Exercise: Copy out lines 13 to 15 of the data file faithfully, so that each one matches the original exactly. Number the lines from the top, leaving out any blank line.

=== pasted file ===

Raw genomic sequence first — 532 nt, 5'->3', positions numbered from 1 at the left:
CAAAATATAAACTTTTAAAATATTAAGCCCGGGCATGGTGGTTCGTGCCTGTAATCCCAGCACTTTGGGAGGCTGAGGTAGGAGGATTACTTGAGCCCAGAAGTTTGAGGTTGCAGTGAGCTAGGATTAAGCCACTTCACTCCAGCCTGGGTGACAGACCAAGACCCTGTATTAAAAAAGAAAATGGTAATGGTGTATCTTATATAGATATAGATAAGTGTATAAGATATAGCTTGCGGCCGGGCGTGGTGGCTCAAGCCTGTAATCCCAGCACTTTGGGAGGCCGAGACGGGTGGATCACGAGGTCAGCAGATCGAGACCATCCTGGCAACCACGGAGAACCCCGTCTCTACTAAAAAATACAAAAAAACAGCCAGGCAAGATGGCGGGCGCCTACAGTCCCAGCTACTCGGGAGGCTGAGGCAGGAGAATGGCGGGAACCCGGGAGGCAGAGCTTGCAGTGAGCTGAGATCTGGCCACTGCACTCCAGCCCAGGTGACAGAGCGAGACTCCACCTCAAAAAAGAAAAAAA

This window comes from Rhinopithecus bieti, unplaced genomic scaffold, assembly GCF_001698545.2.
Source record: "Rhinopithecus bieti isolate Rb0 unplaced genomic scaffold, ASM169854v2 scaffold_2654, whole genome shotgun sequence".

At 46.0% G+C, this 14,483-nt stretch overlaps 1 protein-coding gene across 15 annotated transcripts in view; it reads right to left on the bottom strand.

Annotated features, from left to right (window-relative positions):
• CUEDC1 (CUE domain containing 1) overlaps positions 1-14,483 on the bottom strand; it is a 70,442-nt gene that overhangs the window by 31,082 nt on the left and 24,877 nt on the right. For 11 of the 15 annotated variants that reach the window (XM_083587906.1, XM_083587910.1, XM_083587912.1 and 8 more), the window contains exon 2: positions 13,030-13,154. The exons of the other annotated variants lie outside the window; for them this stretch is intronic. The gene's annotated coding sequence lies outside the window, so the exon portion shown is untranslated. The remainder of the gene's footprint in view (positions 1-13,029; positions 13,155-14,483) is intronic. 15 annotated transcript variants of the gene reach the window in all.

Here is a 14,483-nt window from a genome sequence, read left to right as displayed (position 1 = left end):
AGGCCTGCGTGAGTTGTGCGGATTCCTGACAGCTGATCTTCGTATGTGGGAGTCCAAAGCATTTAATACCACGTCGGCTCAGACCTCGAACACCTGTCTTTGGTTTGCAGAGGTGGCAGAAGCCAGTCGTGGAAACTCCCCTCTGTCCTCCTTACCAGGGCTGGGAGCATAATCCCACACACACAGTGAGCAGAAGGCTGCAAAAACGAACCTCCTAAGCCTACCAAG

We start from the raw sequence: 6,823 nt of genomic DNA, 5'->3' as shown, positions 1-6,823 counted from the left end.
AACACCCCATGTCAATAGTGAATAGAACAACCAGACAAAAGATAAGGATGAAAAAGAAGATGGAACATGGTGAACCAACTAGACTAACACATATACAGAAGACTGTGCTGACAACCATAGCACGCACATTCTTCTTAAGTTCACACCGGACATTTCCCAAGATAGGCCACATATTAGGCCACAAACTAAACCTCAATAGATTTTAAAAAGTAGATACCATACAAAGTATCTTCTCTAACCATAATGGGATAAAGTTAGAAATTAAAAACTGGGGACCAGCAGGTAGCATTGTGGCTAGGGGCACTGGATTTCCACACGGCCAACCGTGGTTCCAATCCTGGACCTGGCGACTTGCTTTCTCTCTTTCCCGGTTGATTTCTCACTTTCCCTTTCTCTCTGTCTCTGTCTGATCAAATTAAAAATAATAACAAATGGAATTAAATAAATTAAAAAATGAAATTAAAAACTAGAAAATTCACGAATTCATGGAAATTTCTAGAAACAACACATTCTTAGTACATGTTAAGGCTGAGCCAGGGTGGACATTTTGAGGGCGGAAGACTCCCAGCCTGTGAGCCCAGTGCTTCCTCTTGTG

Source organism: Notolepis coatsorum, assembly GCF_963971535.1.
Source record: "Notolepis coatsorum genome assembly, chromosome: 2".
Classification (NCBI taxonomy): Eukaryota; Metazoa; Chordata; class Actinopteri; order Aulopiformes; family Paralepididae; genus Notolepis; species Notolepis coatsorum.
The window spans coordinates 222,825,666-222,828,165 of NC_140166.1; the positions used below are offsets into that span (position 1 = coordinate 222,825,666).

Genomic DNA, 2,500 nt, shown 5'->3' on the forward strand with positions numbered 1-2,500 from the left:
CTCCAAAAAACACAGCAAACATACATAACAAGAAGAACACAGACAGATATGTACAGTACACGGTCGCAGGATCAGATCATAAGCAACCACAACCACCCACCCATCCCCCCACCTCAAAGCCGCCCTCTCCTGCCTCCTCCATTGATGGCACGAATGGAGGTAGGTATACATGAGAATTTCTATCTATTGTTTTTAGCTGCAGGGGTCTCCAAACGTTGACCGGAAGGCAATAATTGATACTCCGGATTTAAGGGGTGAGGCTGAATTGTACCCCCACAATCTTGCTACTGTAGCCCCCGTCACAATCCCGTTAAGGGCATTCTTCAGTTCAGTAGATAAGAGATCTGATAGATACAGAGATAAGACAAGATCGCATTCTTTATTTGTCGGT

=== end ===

Source record: "Notolepis coatsorum genome assembly, chromosome: 2".
Classification (NCBI taxonomy): Eukaryota; Metazoa; Chordata; class Actinopteri; order Aulopiformes; family Paralepididae; genus Notolepis; species Notolepis coatsorum.
The window spans coordinates 222,825,666-222,828,165 of NC_140166.1; the positions used below are offsets into that span (position 1 = coordinate 222,825,666).